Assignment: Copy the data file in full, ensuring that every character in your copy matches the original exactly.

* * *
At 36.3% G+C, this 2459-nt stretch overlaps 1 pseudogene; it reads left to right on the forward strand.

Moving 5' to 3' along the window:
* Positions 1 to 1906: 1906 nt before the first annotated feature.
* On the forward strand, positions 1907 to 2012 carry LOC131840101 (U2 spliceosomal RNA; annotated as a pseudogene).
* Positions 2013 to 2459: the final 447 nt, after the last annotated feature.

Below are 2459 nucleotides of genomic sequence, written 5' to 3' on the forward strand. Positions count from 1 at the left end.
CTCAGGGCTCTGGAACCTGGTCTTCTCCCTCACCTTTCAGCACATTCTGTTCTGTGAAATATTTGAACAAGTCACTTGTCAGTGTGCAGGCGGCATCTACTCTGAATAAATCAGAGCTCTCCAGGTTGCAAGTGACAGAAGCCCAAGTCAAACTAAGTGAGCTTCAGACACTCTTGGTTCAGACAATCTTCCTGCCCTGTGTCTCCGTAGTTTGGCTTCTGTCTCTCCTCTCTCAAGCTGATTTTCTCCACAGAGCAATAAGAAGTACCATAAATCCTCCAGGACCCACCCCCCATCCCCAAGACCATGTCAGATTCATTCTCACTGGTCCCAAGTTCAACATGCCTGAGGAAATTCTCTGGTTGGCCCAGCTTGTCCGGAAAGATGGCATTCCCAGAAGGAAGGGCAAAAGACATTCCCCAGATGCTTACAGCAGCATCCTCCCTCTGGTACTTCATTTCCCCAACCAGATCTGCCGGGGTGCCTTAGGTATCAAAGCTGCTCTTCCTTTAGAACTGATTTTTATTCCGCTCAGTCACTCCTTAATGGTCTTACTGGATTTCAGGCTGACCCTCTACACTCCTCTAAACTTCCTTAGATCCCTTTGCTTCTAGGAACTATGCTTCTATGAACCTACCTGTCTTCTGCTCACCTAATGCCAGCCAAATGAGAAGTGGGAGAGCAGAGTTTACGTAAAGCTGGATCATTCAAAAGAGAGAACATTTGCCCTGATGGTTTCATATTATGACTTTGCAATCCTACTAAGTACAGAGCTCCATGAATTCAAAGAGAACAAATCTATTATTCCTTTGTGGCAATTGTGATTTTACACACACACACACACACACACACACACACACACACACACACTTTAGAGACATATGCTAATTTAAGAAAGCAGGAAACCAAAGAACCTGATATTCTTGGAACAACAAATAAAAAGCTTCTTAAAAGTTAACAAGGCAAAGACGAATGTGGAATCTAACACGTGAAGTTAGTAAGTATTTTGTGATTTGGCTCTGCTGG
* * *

At 36.3% G+C, this 2459-nt stretch overlaps 1 pseudogene; it reads left to right on the forward strand.

Moving 5' to 3' along the window:
* Positions 1 to 1906: 1906 nt before the first annotated feature.
* On the forward strand, positions 1907 to 2012 carry LOC131840101 (U2 spliceosomal RNA; annotated as a pseudogene).
* Positions 2013 to 2459: the final 447 nt, after the last annotated feature.

Below are 2459 nucleotides of genomic sequence, written 5' to 3' on the forward strand. Positions count from 1 at the left end.
CTCAGGGCTCTGGAACCTGGTCTTCTCCCTCACCTTTCAGCACATTCTGTTCTGTGAAATATTTGAACAAGTCACTTGTCAGTGTGCAGGCGGCATCTACTCTGAATAAATCAGAGCTCTCCAGGTTGCAAGTGACAGAAGCCCAAGTCAAACTAAGTGAGCTTCAGACACTCTTGGTTCAGACAATCTTCCTGCCCTGTGTCTCCGTAGTTTGGCTTCTGTCTCTCCTCTCTCAAGCTGATTTTCTCCACAGAGCAATAAGAAGTACCATAAATCCTCCAGGACCCACCCCCCATCCCCAAGACCATGTCAGATTCATTCTCACTGGTCCCAAGTTCAACATGCCTGAGGAAATTCTCTGGTTGGCCCAGCTTGTCCGGAAAGATGGCATTCCCAGAAGGAAGGGCAAAAGACATTCCCCAGATGCTTACAGCAGCATCCTCCCTCTGGTACTTCATTTCCCCAACCAGATCTGCCGGGGTGCCTTAGGTATCAAAGCTGCTCTTCCTTTAGAACTGATTTTTATTCCGCTCAGTCACTCCTTAATGGTCTTACTGGATTTCAGGCTGACCCTCTACACTCCTCTAAACTTCCTTAGATCCCTTTGCTTCTAGGAACTATGCTTCTATGAACCTACCTGTCTTCTGCTCACCTAATGCCAGCCAAATGAGAAGTGGGAGAGCAGAGTTTACGTAAAGCTGGATCATTCAAAAGAGAGAACATTTGCCCTGATGGTTTCATATTATGACTTTGCAATCCTACTAAGTACAGAGCTCCATGAATTCAAAGAGAACAAATCTATTATTCCTTTGTGGCAATTGTGATTTTACACACACACACACACACACACACACACACACACACACACACTTTAGAGACATATGCTAATTTAAGAAAGCAGGAAACCAAAGAACCTGATATTCTTGGAACAACAAATAAAAAGCTTCTTAAAAGTTAACAAGGCAAAGACGAATGTGGAATCTAACACGTGAAGTTAGTAAGTATTTTGTGATTTGGCTCTGCTGG